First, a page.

Hamid has over a decade of experience in media production: he started as a broadcast journalist and steadily rose through the ranks to become senior producer and head of the Content Creation Group at the leading TV station Ghana TV3. During the period, he directed and produced over twenty in-depth documentary films and worked with BBC and Channel 4 as an independent local producer. Television has taken him into film, and he continues honing his expertise in film production.
Don Edkins is a South African documentary filmmaker and producer based in Cape
Town. He has produced documentary film projects that have been broadcast around
the world, such as Steps for the Future, Why Democracy? and Why Poverty? earning
multiple international awards, including an Oscar for Taxi to the Dark Side, and the
Special Teddy Award at the 63rd Berlinale for Steps for the Future. The Peabody
awarded Why Poverty? Project, with documentary films from 21 countries, was
screened globally by 70 broadcasters. He is Executive Producer of AfriDocs, a free-to-
view VOD platform and broadcast strand across Africa that screens the best African
and international documentary films. He is currently producing a new documentary film
project with African filmmakers across the continent, Generation Africa, around the
theme of migration. He is a mentor for the Berlinale Talents, Durban FilmMart, and
Docs by the Sea in Indonesia, and a member of the Academy of Motion Picture Arts and Sciences.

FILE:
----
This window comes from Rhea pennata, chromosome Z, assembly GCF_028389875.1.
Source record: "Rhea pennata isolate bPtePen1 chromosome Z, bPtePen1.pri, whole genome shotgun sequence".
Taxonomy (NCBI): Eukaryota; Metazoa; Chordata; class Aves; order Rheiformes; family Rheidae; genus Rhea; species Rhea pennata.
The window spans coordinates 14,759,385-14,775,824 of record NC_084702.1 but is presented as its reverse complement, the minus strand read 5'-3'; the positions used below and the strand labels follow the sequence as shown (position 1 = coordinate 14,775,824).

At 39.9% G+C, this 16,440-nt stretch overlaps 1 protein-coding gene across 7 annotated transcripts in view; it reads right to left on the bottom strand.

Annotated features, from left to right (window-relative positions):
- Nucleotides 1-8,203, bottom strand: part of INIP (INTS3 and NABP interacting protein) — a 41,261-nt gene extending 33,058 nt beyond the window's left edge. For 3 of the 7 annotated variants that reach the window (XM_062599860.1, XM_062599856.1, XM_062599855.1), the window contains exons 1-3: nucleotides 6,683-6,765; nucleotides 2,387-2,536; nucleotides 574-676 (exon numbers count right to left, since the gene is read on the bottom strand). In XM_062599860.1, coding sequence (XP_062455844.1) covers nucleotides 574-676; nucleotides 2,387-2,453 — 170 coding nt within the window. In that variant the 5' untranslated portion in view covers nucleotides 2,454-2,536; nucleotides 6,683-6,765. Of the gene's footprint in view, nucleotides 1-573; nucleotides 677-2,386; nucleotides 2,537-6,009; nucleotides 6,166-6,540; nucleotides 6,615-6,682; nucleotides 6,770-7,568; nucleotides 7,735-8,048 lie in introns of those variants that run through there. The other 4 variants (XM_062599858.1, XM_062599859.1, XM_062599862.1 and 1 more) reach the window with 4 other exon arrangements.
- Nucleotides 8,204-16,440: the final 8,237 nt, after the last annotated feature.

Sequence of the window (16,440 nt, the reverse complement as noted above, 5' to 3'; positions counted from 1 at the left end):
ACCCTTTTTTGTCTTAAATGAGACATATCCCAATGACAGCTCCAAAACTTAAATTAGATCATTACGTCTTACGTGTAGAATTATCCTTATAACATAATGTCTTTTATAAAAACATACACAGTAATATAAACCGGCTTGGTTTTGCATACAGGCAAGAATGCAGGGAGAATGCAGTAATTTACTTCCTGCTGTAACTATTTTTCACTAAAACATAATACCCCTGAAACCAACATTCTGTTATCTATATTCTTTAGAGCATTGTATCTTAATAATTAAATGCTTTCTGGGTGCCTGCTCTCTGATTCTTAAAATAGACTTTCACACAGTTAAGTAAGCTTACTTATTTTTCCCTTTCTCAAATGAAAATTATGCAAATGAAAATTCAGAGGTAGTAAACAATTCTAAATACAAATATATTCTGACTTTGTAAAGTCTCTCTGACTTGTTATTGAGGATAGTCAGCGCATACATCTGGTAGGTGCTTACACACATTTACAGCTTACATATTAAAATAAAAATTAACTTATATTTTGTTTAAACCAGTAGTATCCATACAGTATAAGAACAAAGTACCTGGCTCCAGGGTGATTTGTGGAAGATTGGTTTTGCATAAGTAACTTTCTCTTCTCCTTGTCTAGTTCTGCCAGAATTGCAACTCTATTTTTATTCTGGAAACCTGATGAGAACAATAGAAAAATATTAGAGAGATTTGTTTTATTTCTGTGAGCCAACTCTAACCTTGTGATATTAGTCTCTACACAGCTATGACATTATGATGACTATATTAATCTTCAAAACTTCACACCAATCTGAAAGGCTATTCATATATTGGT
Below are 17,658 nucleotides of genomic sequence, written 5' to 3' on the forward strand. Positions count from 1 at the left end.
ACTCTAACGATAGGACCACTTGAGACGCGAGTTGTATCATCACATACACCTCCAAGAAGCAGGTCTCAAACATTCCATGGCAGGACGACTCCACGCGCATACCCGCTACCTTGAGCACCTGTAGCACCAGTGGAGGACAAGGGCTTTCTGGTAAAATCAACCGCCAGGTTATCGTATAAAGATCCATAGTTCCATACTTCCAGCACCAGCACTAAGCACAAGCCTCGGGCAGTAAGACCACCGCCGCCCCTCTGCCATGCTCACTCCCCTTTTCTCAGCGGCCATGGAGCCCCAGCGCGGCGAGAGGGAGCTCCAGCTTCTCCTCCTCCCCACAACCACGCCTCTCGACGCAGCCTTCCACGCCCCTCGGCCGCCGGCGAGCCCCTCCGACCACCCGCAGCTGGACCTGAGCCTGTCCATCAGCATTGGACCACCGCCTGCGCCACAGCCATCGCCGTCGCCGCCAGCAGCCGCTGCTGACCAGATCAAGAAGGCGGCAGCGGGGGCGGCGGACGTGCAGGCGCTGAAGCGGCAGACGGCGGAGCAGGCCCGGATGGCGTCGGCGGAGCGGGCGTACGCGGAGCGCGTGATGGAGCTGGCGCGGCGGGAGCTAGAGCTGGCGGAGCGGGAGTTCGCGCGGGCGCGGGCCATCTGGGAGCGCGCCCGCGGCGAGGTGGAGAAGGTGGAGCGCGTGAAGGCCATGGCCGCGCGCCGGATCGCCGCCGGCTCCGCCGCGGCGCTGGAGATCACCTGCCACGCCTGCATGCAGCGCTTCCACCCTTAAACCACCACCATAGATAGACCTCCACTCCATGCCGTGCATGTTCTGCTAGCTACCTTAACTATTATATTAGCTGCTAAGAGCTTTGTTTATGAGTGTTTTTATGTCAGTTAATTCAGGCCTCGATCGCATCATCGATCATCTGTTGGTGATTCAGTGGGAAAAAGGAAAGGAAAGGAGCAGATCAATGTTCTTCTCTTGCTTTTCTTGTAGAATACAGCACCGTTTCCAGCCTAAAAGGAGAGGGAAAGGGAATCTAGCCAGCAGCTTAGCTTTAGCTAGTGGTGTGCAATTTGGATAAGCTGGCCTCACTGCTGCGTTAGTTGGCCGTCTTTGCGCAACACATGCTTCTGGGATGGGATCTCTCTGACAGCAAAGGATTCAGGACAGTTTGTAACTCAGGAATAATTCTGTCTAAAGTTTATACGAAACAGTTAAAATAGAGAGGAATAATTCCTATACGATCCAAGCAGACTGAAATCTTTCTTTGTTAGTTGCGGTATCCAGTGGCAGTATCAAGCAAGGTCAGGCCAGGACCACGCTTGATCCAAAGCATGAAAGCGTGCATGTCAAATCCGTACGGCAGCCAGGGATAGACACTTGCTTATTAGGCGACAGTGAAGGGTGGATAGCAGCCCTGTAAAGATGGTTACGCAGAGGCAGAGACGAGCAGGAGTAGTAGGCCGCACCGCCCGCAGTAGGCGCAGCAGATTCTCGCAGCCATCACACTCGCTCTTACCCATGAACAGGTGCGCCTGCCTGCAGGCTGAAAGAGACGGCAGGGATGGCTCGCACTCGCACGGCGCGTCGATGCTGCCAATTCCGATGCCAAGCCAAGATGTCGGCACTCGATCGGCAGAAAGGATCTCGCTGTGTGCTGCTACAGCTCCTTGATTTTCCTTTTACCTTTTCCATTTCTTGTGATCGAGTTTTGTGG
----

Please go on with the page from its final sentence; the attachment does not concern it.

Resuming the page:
Tiny Mungwe is a documentary film and arts producer. She currently works at STEPS
(Social Transformation and Empowerment Projects) where she produces Generation
Africa, a pan-African anthology of 25 documentary films from 16 countries in Africa, on
the topic of migration. Mungwe’s films include Akekho uGogo, a 48 minute
documentary about urban youth culture, which screened at several festivals including
the Durban International Film Festival, Apollo Film Festival and DOKANEMA Festival.
Her short film script Evelyn was selected for the National Film and Video Foundation
(NFVF) Women Filmmaker Project and she directed another short film in the program,
Daddy’s Boy. She has written for some of the highest rating South African television
dramas such as Muvhango and Matatiele, and was one of the directors on the series
Uzalo. For several years she worked as a festival organizer and programmer for four
international festivals, namely Time of the Writer, the Durban International Film
Festival, Jomba! Contemporary Dance Festival and Poetry Africa. During that time she also worked on the program for Durban FilmMart (the co-production market of the festival) and Talents Durban (a career development program for emerging African filmmakers in partnership with Berlinale Talents). She continues to work as a program curation associate for the Durban FilmMart. She also programmed and curated the city of Durban’s inaugural book and art fair, ARTiculate Africa.